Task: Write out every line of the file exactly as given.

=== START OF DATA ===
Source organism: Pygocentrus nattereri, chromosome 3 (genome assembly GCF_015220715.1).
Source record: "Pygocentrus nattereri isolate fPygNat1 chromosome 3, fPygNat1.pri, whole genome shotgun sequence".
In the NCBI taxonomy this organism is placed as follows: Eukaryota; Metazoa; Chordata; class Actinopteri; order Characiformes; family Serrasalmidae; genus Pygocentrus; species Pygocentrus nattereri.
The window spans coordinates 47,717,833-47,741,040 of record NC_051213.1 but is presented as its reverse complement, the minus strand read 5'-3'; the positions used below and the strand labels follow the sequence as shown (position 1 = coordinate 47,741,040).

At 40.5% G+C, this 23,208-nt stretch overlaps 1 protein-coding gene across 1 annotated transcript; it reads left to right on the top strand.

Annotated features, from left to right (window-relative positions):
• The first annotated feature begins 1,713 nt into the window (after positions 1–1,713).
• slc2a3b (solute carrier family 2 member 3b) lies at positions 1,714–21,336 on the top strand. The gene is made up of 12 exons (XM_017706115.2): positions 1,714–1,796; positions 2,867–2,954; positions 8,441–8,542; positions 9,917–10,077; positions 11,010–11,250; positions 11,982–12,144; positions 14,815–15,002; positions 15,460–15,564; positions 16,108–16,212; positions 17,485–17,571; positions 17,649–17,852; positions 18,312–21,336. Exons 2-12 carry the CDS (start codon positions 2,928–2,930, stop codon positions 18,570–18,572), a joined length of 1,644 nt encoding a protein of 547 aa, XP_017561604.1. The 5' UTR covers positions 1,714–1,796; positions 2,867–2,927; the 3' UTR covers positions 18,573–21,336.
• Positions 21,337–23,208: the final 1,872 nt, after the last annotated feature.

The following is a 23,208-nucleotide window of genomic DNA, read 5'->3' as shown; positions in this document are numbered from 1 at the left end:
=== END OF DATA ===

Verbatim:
Source organism: Pygocentrus nattereri, chromosome 3 (genome assembly GCF_015220715.1).
Source record: "Pygocentrus nattereri isolate fPygNat1 chromosome 3, fPygNat1.pri, whole genome shotgun sequence".
In the NCBI taxonomy this organism is placed as follows: Eukaryota; Metazoa; Chordata; class Actinopteri; order Characiformes; family Serrasalmidae; genus Pygocentrus; species Pygocentrus nattereri.
The window spans coordinates 47,717,833-47,741,040 of record NC_051213.1 but is presented as its reverse complement, the minus strand read 5'-3'; the positions used below and the strand labels follow the sequence as shown (position 1 = coordinate 47,741,040).

At 40.5% G+C, this 23,208-nt stretch overlaps 1 protein-coding gene across 1 annotated transcript; it reads left to right on the top strand.

Annotated features, from left to right (window-relative positions):
• The first annotated feature begins 1,713 nt into the window (after positions 1–1,713).
• slc2a3b (solute carrier family 2 member 3b) lies at positions 1,714–21,336 on the top strand. The gene is made up of 12 exons (XM_017706115.2): positions 1,714–1,796; positions 2,867–2,954; positions 8,441–8,542; positions 9,917–10,077; positions 11,010–11,250; positions 11,982–12,144; positions 14,815–15,002; positions 15,460–15,564; positions 16,108–16,212; positions 17,485–17,571; positions 17,649–17,852; positions 18,312–21,336. Exons 2-12 carry the CDS (start codon positions 2,928–2,930, stop codon positions 18,570–18,572), a joined length of 1,644 nt encoding a protein of 547 aa, XP_017561604.1. The 5' UTR covers positions 1,714–1,796; positions 2,867–2,927; the 3' UTR covers positions 18,573–21,336.
• Positions 21,337–23,208: the final 1,872 nt, after the last annotated feature.

The following is a 23,208-nucleotide window of genomic DNA, read 5'->3' as shown; positions in this document are numbered from 1 at the left end: